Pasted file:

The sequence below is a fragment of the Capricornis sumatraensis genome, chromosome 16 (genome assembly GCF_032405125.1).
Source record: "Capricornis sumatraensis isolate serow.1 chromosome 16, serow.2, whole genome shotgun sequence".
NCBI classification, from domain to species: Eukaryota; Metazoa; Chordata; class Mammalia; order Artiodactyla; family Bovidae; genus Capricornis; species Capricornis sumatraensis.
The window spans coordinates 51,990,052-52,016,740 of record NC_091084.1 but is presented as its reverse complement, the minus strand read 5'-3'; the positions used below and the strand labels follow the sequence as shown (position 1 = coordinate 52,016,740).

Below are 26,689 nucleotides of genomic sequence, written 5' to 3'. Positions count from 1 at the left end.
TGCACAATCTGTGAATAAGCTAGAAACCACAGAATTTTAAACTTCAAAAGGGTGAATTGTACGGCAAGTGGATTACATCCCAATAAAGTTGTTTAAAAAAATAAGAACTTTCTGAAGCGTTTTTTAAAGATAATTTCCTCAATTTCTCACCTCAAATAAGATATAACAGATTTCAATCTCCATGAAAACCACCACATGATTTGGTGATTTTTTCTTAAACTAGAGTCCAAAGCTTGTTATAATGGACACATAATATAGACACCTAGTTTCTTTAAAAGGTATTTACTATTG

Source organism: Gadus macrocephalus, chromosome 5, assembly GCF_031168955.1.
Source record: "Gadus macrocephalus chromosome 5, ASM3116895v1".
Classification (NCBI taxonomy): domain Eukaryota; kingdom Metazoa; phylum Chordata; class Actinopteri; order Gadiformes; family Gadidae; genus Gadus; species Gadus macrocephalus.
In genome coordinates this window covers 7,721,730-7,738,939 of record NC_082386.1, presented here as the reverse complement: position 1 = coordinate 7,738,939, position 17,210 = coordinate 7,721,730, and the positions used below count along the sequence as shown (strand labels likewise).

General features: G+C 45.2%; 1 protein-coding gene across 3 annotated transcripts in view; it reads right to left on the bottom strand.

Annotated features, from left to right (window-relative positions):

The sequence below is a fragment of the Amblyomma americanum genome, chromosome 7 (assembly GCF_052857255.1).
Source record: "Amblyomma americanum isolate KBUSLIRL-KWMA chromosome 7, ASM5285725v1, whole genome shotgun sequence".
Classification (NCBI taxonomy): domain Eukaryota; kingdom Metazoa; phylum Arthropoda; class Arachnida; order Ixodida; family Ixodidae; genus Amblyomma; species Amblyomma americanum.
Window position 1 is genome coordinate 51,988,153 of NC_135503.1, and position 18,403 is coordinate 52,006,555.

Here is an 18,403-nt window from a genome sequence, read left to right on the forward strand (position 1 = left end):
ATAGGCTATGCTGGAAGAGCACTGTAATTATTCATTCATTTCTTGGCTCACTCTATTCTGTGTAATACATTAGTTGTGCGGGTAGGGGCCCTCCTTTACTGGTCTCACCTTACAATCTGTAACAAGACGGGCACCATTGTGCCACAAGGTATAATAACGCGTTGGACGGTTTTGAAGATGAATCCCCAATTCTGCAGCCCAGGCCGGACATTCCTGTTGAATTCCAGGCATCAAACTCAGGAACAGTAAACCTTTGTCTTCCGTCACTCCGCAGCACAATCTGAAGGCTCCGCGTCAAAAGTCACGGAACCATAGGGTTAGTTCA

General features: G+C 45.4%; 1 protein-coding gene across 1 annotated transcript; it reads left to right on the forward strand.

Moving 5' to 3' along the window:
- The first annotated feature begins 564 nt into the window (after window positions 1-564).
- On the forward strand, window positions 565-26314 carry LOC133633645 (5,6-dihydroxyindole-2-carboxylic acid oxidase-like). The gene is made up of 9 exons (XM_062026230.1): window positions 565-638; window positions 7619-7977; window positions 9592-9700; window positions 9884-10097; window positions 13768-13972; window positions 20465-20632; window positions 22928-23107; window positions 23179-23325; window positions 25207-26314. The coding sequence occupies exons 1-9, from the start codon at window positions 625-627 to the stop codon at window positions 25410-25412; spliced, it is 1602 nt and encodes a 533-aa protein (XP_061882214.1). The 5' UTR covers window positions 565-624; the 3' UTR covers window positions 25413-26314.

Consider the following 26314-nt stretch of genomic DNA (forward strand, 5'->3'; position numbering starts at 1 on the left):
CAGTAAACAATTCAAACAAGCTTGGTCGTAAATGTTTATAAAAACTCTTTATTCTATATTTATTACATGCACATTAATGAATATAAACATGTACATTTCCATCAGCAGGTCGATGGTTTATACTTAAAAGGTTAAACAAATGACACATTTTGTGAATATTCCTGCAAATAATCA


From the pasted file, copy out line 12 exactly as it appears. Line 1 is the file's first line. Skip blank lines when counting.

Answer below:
Annotated features, from left to right (window-relative positions):